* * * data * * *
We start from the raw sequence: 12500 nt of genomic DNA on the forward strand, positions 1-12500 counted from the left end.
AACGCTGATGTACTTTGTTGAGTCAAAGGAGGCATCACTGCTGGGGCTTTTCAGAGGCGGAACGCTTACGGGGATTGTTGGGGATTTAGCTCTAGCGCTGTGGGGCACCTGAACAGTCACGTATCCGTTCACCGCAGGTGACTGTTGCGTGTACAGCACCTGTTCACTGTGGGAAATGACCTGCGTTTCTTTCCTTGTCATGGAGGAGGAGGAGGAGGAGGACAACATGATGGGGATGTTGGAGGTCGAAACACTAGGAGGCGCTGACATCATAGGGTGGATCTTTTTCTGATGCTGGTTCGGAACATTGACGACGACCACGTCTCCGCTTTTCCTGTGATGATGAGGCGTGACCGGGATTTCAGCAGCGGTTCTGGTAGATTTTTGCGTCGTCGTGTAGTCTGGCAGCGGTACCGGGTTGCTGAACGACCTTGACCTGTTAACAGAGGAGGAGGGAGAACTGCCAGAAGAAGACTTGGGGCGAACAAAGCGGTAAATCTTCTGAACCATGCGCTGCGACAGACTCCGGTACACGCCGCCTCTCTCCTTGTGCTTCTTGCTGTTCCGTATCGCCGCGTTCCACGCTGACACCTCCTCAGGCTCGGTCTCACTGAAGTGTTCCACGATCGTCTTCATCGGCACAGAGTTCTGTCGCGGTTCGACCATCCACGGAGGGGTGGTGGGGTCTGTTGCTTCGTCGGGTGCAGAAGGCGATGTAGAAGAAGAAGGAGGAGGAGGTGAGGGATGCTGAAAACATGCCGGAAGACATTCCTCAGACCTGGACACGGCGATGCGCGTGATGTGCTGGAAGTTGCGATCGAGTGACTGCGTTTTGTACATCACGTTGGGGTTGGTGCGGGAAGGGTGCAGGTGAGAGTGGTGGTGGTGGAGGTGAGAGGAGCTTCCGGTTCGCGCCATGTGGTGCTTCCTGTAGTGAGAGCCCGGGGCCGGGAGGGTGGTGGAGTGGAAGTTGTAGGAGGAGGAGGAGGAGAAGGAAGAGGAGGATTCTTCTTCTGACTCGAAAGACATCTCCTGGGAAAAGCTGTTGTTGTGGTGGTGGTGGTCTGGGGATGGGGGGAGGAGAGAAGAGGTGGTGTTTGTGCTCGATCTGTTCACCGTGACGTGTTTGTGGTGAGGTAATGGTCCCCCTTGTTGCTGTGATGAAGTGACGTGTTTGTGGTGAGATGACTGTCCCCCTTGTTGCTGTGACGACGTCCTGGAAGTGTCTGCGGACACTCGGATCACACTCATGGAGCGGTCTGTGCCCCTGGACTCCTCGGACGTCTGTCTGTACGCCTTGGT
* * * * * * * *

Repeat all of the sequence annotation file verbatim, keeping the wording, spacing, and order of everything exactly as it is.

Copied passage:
We start from the raw sequence: 12500 nt of genomic DNA on the forward strand, positions 1-12500 counted from the left end.
AACGCTGATGTACTTTGTTGAGTCAAAGGAGGCATCACTGCTGGGGCTTTTCAGAGGCGGAACGCTTACGGGGATTGTTGGGGATTTAGCTCTAGCGCTGTGGGGCACCTGAACAGTCACGTATCCGTTCACCGCAGGTGACTGTTGCGTGTACAGCACCTGTTCACTGTGGGAAATGACCTGCGTTTCTTTCCTTGTCATGGAGGAGGAGGAGGAGGAGGACAACATGATGGGGATGTTGGAGGTCGAAACACTAGGAGGCGCTGACATCATAGGGTGGATCTTTTTCTGATGCTGGTTCGGAACATTGACGACGACCACGTCTCCGCTTTTCCTGTGATGATGAGGCGTGACCGGGATTTCAGCAGCGGTTCTGGTAGATTTTTGCGTCGTCGTGTAGTCTGGCAGCGGTACCGGGTTGCTGAACGACCTTGACCTGTTAACAGAGGAGGAGGGAGAACTGCCAGAAGAAGACTTGGGGCGAACAAAGCGGTAAATCTTCTGAACCATGCGCTGCGACAGACTCCGGTACACGCCGCCTCTCTCCTTGTGCTTCTTGCTGTTCCGTATCGCCGCGTTCCACGCTGACACCTCCTCAGGCTCGGTCTCACTGAAGTGTTCCACGATCGTCTTCATCGGCACAGAGTTCTGTCGCGGTTCGACCATCCACGGAGGGGTGGTGGGGTCTGTTGCTTCGTCGGGTGCAGAAGGCGATGTAGAAGAAGAAGGAGGAGGAGGTGAGGGATGCTGAAAACATGCCGGAAGACATTCCTCAGACCTGGACACGGCGATGCGCGTGATGTGCTGGAAGTTGCGATCGAGTGACTGCGTTTTGTACATCACGTTGGGGTTGGTGCGGGAAGGGTGCAGGTGAGAGTGGTGGTGGTGGAGGTGAGAGGAGCTTCCGGTTCGCGCCATGTGGTGCTTCCTGTAGTGAGAGCCCGGGGCCGGGAGGGTGGTGGAGTGGAAGTTGTAGGAGGAGGAGGAGGAGAAGGAAGAGGAGGATTCTTCTTCTGACTCGAAAGACATCTCCTGGGAAAAGCTGTTGTTGTGGTGGTGGTGGTCTGGGGATGGGGGGAGGAGAGAAGAGGTGGTGTTTGTGCTCGATCTGTTCACCGTGACGTGTTTGTGGTGAGGTAATGGTCCCCCTTGTTGCTGTGATGAAGTGACGTGTTTGTGGTGAGATGACTGTCCCCCTTGTTGCTGTGACGACGTCCTGGAAGTGTCTGCGGACACTCGGATCACACTCATGGAGCGGTCTGTGCCCCTGGACTCCTCGGACGTCTGTCTGTACGCCTTGGT